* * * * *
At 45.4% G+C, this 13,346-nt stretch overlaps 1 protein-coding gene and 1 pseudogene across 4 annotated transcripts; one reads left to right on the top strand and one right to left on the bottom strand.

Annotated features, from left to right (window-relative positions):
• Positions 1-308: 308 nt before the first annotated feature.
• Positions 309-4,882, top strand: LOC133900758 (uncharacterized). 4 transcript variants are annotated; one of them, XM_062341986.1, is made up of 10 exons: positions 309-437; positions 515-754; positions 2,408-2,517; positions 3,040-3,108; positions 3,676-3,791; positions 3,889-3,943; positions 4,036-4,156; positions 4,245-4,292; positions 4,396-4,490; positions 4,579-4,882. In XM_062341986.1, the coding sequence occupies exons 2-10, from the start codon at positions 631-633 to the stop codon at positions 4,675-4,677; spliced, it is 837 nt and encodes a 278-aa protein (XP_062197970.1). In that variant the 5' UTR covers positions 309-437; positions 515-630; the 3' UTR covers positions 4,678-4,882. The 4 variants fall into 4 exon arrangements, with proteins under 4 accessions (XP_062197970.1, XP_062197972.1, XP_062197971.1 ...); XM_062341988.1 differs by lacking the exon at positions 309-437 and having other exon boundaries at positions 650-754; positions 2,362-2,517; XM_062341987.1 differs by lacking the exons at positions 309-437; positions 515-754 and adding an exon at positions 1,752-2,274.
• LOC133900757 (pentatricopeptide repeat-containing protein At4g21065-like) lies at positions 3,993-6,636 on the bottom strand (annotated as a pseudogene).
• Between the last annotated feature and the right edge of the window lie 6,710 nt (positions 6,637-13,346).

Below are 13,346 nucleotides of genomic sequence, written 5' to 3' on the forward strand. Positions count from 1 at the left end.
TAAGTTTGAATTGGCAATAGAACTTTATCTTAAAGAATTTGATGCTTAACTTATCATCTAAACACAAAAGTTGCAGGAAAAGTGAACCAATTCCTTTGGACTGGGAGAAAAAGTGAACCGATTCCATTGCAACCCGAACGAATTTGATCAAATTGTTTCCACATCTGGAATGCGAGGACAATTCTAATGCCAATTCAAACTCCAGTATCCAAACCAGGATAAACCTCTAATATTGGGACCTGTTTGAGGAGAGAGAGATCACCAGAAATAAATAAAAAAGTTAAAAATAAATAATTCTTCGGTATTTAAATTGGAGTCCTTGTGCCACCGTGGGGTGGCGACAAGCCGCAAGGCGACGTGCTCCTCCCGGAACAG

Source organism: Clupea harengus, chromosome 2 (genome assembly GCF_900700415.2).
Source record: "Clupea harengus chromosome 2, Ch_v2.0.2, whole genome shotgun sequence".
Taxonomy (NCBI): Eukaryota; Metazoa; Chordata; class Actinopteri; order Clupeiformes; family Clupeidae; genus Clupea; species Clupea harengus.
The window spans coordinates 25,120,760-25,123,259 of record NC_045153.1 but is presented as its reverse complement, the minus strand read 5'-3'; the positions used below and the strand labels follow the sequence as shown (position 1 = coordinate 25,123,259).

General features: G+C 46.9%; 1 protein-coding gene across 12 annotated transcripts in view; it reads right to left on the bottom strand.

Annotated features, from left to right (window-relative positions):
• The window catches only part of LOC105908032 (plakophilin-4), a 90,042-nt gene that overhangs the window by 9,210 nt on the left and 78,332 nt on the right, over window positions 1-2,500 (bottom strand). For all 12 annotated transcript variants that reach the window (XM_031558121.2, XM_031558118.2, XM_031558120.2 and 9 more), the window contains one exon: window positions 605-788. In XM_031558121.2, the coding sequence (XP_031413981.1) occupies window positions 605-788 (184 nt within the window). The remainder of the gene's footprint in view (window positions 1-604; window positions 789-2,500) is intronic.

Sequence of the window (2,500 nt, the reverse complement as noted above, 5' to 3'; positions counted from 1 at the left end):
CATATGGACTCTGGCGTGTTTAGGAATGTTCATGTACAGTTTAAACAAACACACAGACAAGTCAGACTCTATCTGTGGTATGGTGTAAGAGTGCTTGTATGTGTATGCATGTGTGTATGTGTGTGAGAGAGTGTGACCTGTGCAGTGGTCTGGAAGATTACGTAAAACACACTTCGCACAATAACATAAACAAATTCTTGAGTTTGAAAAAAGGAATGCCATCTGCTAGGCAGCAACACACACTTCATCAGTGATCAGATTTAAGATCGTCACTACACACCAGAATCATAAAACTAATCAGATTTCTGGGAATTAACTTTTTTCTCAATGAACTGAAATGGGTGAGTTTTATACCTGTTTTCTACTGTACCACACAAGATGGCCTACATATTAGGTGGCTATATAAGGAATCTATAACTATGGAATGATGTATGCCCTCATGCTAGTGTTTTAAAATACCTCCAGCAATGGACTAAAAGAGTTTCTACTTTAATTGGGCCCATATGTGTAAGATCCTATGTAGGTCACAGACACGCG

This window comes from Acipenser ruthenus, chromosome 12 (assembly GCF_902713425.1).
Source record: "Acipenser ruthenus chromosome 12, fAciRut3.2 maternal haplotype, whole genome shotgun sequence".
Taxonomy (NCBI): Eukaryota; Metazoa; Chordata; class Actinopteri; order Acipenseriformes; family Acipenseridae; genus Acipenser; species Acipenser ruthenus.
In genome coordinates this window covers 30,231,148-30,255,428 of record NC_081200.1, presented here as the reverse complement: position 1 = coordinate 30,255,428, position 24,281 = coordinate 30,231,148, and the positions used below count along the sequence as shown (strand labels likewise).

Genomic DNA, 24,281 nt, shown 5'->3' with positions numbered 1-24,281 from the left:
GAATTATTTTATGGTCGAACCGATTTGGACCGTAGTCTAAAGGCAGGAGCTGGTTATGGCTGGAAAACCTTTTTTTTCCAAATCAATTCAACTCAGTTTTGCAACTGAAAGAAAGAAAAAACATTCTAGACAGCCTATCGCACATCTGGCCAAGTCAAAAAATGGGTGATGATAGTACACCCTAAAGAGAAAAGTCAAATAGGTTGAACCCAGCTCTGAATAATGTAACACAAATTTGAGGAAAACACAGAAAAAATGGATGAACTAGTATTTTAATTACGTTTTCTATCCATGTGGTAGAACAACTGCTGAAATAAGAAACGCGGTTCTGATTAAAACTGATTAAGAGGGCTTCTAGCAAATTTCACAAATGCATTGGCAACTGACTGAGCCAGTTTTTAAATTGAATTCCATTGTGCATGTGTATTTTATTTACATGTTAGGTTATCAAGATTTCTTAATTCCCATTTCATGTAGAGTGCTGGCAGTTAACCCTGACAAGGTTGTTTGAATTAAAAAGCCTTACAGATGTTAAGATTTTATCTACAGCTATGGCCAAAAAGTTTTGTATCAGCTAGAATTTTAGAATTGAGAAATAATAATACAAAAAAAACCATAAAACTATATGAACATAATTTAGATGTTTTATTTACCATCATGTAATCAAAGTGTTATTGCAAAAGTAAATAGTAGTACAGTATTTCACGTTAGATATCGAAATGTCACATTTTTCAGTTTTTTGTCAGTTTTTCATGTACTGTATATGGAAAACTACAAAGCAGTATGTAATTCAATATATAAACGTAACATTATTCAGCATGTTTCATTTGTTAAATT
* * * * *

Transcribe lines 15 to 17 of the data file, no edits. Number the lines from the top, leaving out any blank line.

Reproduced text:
• The window catches only part of LOC105908032 (plakophilin-4), a 90,042-nt gene that overhangs the window by 9,210 nt on the left and 78,332 nt on the right, over window positions 1-2,500 (bottom strand). For all 12 annotated transcript variants that reach the window (XM_031558121.2, XM_031558118.2, XM_031558120.2 and 9 more), the window contains one exon: window positions 605-788. In XM_031558121.2, the coding sequence (XP_031413981.1) occupies window positions 605-788 (184 nt within the window). The remainder of the gene's footprint in view (window positions 1-604; window positions 789-2,500) is intronic.

Sequence of the window (2,500 nt, the reverse complement as noted above, 5' to 3'; positions counted from 1 at the left end):
CATATGGACTCTGGCGTGTTTAGGAATGTTCATGTACAGTTTAAACAAACACACAGACAAGTCAGACTCTATCTGTGGTATGGTGTAAGAGTGCTTGTATGTGTATGCATGTGTGTATGTGTGTGAGAGAGTGTGACCTGTGCAGTGGTCTGGAAGATTACGTAAAACACACTTCGCACAATAACATAAACAAATTCTTGAGTTTGAAAAAAGGAATGCCATCTGCTAGGCAGCAACACACACTTCATCAGTGATCAGATTTAAGATCGTCACTACACACCAGAATCATAAAACTAATCAGATTTCTGGGAATTAACTTTTTTCTCAATGAACTGAAATGGGTGAGTTTTATACCTGTTTTCTACTGTACCACACAAGATGGCCTACATATTAGGTGGCTATATAAGGAATCTATAACTATGGAATGATGTATGCCCTCATGCTAGTGTTTTAAAATACCTCCAGCAATGGACTAAAAGAGTTTCTACTTTAATTGGGCCCATATGTGTAAGATCCTATGTAGGTCACAGACACGCG